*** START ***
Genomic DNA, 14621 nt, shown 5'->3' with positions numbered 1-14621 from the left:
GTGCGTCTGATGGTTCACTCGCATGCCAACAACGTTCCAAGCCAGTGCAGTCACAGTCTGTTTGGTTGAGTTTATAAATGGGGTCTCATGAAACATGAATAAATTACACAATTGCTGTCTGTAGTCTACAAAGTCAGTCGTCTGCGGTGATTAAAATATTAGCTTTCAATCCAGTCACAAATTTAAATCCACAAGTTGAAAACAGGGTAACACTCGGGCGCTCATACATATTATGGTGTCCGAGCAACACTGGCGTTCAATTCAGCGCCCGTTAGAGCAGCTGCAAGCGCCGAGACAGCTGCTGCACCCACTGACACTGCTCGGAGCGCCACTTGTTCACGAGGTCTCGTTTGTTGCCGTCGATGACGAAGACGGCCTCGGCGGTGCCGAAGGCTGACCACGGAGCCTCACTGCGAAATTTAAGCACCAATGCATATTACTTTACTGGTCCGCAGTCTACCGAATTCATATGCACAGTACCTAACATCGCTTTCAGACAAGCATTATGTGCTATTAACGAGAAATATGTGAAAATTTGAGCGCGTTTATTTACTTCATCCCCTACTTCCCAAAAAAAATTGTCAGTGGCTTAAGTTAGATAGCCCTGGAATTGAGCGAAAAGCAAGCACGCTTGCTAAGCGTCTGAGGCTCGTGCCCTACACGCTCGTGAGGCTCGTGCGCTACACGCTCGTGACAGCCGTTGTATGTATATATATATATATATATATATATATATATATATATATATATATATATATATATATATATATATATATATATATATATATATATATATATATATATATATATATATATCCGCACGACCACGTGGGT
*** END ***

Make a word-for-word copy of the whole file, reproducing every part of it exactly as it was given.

Genomic DNA, 14621 nt, shown 5'->3' with positions numbered 1-14621 from the left:
GTGCGTCTGATGGTTCACTCGCATGCCAACAACGTTCCAAGCCAGTGCAGTCACAGTCTGTTTGGTTGAGTTTATAAATGGGGTCTCATGAAACATGAATAAATTACACAATTGCTGTCTGTAGTCTACAAAGTCAGTCGTCTGCGGTGATTAAAATATTAGCTTTCAATCCAGTCACAAATTTAAATCCACAAGTTGAAAACAGGGTAACACTCGGGCGCTCATACATATTATGGTGTCCGAGCAACACTGGCGTTCAATTCAGCGCCCGTTAGAGCAGCTGCAAGCGCCGAGACAGCTGCTGCACCCACTGACACTGCTCGGAGCGCCACTTGTTCACGAGGTCTCGTTTGTTGCCGTCGATGACGAAGACGGCCTCGGCGGTGCCGAAGGCTGACCACGGAGCCTCACTGCGAAATTTAAGCACCAATGCATATTACTTTACTGGTCCGCAGTCTACCGAATTCATATGCACAGTACCTAACATCGCTTTCAGACAAGCATTATGTGCTATTAACGAGAAATATGTGAAAATTTGAGCGCGTTTATTTACTTCATCCCCTACTTCCCAAAAAAAATTGTCAGTGGCTTAAGTTAGATAGCCCTGGAATTGAGCGAAAAGCAAGCACGCTTGCTAAGCGTCTGAGGCTCGTGCCCTACACGCTCGTGAGGCTCGTGCGCTACACGCTCGTGACAGCCGTTGTATGTATATATATATATATATATATATATATATATATATATATATATATATATATATATATATATATATATATATATATATATATATATATATATATATATATATATATATATCCGCACGACCACGTGGGT